1. Money Market: Introduction
  2. Money Market: What Is It?
  3. Money Market: Treasury Bills (T-Bills)
  4. Money Market: Certificate Of Deposit (CD)
  5. Money Market: Commercial Paper
  6. Money Market: Banker's Acceptance
  7. Money Market: Eurodollars
  8. Money Market: Repos
  9. Money Market: Conclusion

Treasury Bills (T-bills) are the most marketable money market security. Their popularity is mainly due to their simplicity. Essentially, T-bills are a way for the U.S. government to raise money from the public. In this tutorial, we are referring to T-bills issued by the U.S. government, but many other governments issue T-bills in a similar fashion.

T-bills are short-term securities that mature in one year or less from their issue date. They are issued with three-month, six-month and one-year maturities. T-bills are purchased for a price that is less than their par (face) value; when they mature, the government pays the holder the full par value. Effectively, your interest is the difference between the purchase price of the security and what you get at maturity. For example, if you bought a 90-day T-bill at $9,800 and held it until maturity, you would earn $200 on your investment. This differs from coupon bonds, which pay interest semi-annually.

Treasury bills (as well as notes and bonds) are issued through a competitive bidding process at auctions. If you want to buy a T-bill, you submit a bid that is prepared either non-competitively or competitively. In non-competitive bidding, you'll receive the full amount of the security you want at the return determined at the auction. With competitive bidding, you have to specify the return that you would like to receive. If the return you specify is too high, you might not receive any securities, or just a portion of what you bid for. (More information on auctions is available at the TreasuryDirect website.)

The biggest reasons that T-Bills are so popular is that they are one of the few money market instruments that are affordable to the individual investors. T-bills are usually issued in denominations of $1,000, $5,000, $10,000, $25,000, $50,000, $100,000 and $1 million. Other positives are that T-bills (and all Treasuries) are considered to be the safest investments in the world because the U.S. government backs them. In fact, they are considered risk-free. Furthermore, they are exempt from state and local taxes. (For more on this, see Why do commercial bills have higher yields than T-bills?)

The only downside to T-bills is that you won't get a great return because Treasuries are exceptionally safe. Corporate bonds, certificates of deposit and money market funds will often give higher rates of interest. What's more, you might not get back all of your investment if you cash out before the maturity date.

Money Market: Certificate Of Deposit (CD)

Related Articles
  1. Investing

    The Basics Of The T-Bill

    The U.S. government has two primary methods of raising capital. One is by taxing individuals, businesses, trusts and estates; and the other is by issuing fixed-income securities that are backed ...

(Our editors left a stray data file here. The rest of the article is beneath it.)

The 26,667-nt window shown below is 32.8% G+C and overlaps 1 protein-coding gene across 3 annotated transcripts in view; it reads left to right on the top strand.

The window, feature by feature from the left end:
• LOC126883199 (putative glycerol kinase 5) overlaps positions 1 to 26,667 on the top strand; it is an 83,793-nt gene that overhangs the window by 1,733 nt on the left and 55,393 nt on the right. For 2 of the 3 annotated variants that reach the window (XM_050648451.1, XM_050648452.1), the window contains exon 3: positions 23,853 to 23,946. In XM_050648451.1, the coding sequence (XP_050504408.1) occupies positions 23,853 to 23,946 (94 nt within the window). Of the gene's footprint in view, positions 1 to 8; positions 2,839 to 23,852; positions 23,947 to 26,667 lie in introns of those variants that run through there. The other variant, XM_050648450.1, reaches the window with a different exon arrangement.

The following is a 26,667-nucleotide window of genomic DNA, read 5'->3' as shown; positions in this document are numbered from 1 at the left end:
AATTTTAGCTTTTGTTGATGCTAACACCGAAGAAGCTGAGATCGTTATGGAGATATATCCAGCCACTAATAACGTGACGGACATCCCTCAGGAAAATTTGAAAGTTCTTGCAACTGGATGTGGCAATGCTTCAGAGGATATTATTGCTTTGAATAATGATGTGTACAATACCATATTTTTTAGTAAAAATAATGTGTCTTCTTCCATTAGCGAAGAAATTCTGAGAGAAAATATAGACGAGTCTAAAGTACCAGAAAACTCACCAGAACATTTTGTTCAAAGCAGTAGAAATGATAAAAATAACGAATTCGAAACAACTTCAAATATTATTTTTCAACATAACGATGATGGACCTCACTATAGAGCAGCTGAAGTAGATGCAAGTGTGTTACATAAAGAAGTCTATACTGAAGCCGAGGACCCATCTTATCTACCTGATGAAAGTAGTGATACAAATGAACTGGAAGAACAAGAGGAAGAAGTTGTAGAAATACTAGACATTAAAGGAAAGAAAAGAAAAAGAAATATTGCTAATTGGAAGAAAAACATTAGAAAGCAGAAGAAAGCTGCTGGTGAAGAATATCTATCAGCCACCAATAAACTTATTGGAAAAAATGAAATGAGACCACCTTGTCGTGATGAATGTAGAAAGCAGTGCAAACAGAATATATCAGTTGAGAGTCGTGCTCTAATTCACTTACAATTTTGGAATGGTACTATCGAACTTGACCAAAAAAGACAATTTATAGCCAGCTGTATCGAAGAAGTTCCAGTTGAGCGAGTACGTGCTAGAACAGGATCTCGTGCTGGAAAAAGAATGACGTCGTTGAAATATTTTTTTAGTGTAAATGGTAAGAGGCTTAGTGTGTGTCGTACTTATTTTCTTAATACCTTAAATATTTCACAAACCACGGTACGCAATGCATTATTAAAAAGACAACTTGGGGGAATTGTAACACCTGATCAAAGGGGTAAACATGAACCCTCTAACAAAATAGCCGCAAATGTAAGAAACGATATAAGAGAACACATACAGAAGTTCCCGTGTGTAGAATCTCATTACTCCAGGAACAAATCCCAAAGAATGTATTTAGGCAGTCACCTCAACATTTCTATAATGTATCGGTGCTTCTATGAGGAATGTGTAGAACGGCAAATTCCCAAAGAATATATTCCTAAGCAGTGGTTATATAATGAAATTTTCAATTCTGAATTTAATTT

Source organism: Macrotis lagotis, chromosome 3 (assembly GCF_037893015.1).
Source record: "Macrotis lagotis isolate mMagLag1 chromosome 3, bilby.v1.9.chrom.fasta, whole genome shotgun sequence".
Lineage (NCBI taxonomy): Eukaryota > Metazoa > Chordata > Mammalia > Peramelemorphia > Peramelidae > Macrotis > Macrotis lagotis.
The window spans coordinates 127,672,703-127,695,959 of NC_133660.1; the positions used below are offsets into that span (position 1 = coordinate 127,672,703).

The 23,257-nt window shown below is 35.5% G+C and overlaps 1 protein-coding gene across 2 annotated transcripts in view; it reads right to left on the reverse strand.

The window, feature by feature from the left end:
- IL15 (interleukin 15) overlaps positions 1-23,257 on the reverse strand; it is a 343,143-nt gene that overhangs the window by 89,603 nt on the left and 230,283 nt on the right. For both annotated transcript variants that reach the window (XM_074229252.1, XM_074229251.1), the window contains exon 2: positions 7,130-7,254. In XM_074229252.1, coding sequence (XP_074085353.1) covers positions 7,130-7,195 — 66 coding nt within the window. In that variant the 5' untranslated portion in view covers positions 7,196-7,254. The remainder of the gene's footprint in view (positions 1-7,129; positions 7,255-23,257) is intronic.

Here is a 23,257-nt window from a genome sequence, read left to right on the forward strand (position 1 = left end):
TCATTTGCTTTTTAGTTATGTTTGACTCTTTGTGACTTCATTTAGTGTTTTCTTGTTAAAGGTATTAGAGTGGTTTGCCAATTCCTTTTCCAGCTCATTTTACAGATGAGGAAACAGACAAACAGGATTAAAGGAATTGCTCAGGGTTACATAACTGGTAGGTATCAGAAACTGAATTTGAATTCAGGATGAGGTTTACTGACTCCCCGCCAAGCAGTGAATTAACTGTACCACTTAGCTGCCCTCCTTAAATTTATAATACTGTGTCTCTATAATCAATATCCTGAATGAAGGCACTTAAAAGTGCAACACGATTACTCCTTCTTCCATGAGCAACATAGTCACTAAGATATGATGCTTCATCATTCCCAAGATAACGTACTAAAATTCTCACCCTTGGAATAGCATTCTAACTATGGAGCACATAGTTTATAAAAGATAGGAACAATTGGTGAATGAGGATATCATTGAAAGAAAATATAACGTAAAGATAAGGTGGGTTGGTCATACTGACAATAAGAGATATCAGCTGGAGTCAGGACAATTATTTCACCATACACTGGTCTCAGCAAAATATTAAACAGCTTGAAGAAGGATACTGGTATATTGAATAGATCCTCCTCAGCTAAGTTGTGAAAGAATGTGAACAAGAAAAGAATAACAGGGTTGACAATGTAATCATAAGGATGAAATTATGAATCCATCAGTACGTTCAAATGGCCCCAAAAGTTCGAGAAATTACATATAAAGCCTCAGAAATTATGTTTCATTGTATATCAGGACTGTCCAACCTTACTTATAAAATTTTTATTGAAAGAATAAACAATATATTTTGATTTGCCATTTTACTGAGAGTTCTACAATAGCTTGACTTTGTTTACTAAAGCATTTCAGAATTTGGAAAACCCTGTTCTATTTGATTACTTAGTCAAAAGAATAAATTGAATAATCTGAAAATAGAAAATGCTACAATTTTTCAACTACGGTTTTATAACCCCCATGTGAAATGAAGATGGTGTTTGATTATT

2. Investing

    The History Of The T-Bill Auction

    Learn how the U.S. found the perfect solution to its debt problems and ended up creating one of the largest markets in the world.
  3. Investing

    Introduction to Treasury Securities

    Purchasing bonds that are backed by the full faith and credit of the U.S. government can provide steady guaranteed income and peace of mind. Knowing the characteristics of each type of treasury ...
  4. Investing

    The Differences Between Bills, Notes And Bonds

    Treasury bills, notes and bonds are all marketable securities sold by the U.S. government to pay off debts and to raise cash.
  5. Investing

    Buy Treasuries Directly From The Fed

    If you want government securities, go straight to the source. We'll show you how.
  6. Investing

    How Risk Free Is The Risk-Free Rate Of Return?

    This rate is rarely questioned - unless the economy falls into disarray.
  7. Investing

    How To Compare Yields On Different Bonds

    Find out how to equalize and compare fixed-income investments with different yield conventions.
  8. Investing

    Why You Should Stick with Stocks over the Long Term

    Over the long term, it pays to stick with stocks, despite the inevitable bouts of volatility that wrack stock markets from time to time.
Frequently Asked Questions
  1. What are the Differences Among a Real Estate Agent, a broker and a Realtor?

    Learn how agents, realtors, and brokers are often considered the same, but in reality, these real estate positions have different ...
  2. What is the difference between amortization and depreciation?

    Because very few assets last forever, one of the main principles of accrual accounting requires that an asset's cost be proportionally ...
  3. Which is better, a fixed or variable rate loan?

    A variable interest rate loan is a loan in which the interest rate charged on the outstanding balance varies as market interest ...
  4. What is the 1003 mortgage application form?

    Learn about the 1003 mortgage application form, what information it requires and why this form is the industry standard for ...
Trading Center